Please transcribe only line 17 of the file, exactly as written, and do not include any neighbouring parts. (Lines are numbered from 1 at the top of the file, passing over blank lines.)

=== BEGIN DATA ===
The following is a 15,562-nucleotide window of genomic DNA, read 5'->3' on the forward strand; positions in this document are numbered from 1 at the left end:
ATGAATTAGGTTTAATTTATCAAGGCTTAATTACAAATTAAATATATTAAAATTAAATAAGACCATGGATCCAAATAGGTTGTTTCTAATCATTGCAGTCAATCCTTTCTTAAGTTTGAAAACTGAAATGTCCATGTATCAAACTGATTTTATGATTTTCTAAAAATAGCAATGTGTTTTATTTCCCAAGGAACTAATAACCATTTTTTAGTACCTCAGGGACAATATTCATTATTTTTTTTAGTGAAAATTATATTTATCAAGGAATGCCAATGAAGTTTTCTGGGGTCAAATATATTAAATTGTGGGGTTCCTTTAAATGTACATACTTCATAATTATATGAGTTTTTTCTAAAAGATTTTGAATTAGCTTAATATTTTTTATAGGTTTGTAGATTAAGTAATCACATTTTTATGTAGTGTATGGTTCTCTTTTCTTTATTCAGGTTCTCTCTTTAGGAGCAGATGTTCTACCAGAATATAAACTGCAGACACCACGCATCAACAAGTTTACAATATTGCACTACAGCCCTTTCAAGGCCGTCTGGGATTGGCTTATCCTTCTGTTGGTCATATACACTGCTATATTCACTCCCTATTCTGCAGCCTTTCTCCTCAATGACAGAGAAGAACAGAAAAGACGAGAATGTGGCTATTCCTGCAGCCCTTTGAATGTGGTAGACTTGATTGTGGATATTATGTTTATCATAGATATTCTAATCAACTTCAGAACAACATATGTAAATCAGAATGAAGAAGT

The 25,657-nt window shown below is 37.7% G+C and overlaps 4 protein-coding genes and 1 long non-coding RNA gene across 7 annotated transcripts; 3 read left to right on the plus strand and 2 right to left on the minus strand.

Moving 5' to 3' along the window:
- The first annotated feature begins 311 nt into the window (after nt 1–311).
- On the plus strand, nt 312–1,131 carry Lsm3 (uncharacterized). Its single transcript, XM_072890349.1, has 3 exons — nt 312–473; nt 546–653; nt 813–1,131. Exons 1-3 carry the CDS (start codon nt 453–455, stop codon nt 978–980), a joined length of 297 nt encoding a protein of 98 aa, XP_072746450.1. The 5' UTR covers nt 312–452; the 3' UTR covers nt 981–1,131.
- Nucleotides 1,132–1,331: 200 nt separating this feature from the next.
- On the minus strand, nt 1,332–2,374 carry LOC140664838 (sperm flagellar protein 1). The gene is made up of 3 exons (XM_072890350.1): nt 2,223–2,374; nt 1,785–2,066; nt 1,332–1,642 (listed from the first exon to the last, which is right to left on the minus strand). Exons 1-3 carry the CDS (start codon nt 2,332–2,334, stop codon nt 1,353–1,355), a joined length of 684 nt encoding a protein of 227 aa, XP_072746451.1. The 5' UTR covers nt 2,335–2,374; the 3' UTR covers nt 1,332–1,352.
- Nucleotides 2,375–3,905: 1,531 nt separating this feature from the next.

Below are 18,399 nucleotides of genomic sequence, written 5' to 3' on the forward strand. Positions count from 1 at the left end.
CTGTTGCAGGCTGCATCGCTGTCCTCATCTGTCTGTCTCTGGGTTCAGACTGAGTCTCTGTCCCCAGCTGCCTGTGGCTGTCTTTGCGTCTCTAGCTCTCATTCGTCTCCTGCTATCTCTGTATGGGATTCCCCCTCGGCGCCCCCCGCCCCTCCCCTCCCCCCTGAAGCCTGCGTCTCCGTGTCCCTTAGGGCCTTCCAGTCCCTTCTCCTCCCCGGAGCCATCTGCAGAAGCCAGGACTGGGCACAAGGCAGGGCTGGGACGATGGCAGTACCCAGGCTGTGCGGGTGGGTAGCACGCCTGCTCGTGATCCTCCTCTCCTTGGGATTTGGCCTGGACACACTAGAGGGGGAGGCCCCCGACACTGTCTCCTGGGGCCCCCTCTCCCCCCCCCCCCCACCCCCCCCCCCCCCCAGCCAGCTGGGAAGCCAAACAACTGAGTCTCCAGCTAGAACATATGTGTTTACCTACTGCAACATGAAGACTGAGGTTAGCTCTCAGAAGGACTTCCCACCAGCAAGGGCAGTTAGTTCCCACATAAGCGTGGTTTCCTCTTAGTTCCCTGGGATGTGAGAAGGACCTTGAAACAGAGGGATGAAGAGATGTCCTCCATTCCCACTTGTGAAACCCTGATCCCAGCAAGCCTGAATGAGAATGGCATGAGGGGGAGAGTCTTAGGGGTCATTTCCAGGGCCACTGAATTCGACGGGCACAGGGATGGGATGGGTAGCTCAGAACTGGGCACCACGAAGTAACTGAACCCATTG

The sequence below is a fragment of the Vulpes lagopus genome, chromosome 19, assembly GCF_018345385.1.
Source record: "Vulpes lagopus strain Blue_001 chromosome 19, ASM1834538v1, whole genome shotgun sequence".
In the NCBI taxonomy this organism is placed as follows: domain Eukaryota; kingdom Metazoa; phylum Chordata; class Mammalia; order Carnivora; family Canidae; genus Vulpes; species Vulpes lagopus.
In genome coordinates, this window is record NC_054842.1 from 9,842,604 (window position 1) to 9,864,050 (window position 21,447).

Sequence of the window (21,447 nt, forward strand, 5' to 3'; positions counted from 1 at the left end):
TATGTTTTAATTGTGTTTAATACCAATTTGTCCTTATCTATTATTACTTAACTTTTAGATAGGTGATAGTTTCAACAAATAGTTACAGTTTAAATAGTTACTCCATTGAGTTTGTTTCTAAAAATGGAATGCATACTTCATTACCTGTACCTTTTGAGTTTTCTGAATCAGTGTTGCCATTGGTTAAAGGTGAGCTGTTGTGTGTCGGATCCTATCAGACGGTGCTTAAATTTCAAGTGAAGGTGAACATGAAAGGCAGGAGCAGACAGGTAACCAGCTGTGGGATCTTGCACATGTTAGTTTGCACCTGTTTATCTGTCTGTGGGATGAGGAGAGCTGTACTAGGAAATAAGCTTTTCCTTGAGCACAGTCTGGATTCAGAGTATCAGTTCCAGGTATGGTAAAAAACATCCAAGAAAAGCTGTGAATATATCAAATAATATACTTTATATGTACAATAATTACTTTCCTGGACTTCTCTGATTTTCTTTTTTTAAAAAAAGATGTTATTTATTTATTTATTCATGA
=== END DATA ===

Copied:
TATGTTTTAATTGTGTTTAATACCAATTTGTCCTTATCTATTATTACTTAACTTTTAGATAGGTGATAGTTTCAACAAATAGTTACAGTTTAAATAGTTACTCCATTGAGTTTGTTTCTAAAAATGGAATGCATACTTCATTACCTGTACCTTTTGAGTTTTCTGAATCAGTGTTGCCATTGGTTAAAGGTGAGCTGTTGTGTGTCGGATCCTATCAGACGGTGCTTAAATTTCAAGTGAAGGTGAACATGAAAGGCAGGAGCAGACAGGTAACCAGCTGTGGGATCTTGCACATGTTAGTTTGCACCTGTTTATCTGTCTGTGGGATGAGGAGAGCTGTACTAGGAAATAAGCTTTTCCTTGAGCACAGTCTGGATTCAGAGTATCAGTTCCAGGTATGGTAAAAAACATCCAAGAAAAGCTGTGAATATATCAAATAATATACTTTATATGTACAATAATTACTTTCCTGGACTTCTCTGATTTTCTTTTTTTAAAAAAAGATGTTATTTATTTATTTATTCATGA